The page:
Migration overview

In enterprise applications, it’s best practice to have separate development, staging, and production instances so that you can:

  • Establish a transparent change management process.
  • Test changes before you go live.
  • Ensure that the production environment is not compromised by configuration changes. 

As advocates of this best practice, Oomnitza will provide additional instances to customers when requested. You can then make configuration changes and test them thoroughly in your development instance before you migrate the configuration changes to your production instance. 

Need more Oomnitza instances?
Contact your Oomnitza account executive or customer success manager. They’ll help you get more instances and deploy them.

To test configuration changes before you go live, it is normally sufficient to have two separate instances:

  • A development instance
  • A production instance

However, if configuration changes involve integrating with multiple environments, you might need multiple instances.

Whatever your change management process is, we’re here to help you migrate the configuration of an instance from development to production. You won’t have to make configuration changes manually in each production environment, which can cause data entry errors and the mismatching of IDs.


Figure 1: Migrating and syncing a development and a production instance

The purpose of configuration migration is:

  • To establish a change management process for your Oomnitza instance
  • To migrate a configuration from a source to a target instance such as migrating the configuration of your development instance to your production instance.
  • To restrict changes in the production instance to ensure that both instances stay in sync
  • To keep production and development in sync by migrating the configuration of the production instance to the development instance

Avoid adversely affecting the performance of your production instance by migrating configuration changes when your production instance is least busy. Major configuration changes, such as  field changes to a large asset or user database, can take a significant amount of time to be processed.

Standalone and package migrations

You can migrate configurations as standalone objects or as packages.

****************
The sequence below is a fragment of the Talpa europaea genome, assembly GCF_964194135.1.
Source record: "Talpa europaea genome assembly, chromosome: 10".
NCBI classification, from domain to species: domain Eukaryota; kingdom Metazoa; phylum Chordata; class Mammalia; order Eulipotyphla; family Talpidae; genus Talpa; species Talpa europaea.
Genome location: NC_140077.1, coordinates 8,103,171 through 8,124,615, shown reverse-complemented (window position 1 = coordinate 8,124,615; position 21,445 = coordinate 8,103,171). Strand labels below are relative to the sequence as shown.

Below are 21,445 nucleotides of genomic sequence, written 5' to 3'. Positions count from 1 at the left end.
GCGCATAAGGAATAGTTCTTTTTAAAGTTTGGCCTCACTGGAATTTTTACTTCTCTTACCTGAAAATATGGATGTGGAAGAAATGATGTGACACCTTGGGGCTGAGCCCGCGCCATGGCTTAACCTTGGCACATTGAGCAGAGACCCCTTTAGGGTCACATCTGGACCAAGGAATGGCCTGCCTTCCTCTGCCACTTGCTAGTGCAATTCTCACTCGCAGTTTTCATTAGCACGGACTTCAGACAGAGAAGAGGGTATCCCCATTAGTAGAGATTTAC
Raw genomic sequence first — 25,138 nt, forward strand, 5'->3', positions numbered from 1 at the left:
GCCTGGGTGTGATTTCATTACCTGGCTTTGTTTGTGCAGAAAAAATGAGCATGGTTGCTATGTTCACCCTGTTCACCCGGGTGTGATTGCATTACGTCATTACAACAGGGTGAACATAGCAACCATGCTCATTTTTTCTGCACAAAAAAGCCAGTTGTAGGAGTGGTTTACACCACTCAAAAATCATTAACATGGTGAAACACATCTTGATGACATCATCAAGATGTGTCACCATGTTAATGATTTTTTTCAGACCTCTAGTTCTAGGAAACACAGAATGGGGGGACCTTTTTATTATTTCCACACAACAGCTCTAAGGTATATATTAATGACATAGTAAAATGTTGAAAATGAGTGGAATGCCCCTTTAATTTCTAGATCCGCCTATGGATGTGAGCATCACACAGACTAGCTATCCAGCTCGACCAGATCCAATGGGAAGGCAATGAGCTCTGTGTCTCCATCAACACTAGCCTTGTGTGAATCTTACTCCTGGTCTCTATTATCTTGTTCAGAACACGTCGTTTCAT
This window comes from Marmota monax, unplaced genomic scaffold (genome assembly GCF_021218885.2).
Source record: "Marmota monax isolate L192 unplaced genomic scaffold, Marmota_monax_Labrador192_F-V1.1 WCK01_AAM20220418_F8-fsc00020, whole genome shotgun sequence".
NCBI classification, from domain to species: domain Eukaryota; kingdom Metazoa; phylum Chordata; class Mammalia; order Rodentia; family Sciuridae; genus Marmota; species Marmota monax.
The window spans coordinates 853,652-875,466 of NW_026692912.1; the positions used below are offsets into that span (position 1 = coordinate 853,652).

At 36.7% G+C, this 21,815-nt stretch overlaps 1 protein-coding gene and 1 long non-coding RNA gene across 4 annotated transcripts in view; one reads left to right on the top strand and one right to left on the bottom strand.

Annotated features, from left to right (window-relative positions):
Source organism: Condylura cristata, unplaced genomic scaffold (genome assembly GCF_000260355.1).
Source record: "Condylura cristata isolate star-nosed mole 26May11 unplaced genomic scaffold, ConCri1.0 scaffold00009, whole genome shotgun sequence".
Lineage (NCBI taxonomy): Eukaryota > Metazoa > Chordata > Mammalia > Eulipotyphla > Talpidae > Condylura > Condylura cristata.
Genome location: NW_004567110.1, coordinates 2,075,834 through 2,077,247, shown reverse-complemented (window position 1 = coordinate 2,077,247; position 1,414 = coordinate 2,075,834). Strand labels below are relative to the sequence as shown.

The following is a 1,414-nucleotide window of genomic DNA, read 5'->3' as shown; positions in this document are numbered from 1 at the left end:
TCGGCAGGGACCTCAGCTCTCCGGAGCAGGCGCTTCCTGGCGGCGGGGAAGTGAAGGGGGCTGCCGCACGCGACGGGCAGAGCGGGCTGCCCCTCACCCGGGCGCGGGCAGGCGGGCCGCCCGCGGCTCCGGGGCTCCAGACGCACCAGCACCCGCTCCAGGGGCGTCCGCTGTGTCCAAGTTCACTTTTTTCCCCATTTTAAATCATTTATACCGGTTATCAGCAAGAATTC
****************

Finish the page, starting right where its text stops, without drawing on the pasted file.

Standalone migrations

You choose standalone migrations to migrate the configuration of one or more types of objects such as Business Objects, which comprise assets, desktop software, SaaS software, and so on. It’s an iterative process whereby you test and migrate the configuration of types of objects in a specified order. 

Standalone migrations allow you to select the configurations that you want to update. Say you want to add recently defined global settings to a migration. All you need to do is select Global Setting as the migration type and select the settings that you want to migrate.

Package migrations

Choose package migrations when you want to migrate the configuration of extended connector integrations such as:

  • Asset integrations
  • User and SaaS user integrations

Unlike standalone migrations, package integrations migrate the integration and all its associated objects together such as:

  • The credentials that are used in the integration
  • The integration user
  • The dashboard and saved searches
  • The workflows

In standalone migrations, you must migrate the credentials, dashboard, saved searches, and workflows separately and in a certain order because of dependencies between the types of objects.

You can migrate the configuration of the following integrations as packages:

Asset Integrations User and SaaS User Integrations


Asana SaaS Users

Carbon Black



Google Users Group

Google Chrome OS Devices

Google Users

Google Mobile Devices

Okta Active Users


Slack SaaS Users


Zendesk SaaS Users

Jamf Mobile

Zoom SaaS Users







Workspace ONE



blue_link.svg Planning the migration

blue_link.svg Migration objects

blue_link.svg Migrating standalone objects

blue_link.svg Migrating packages





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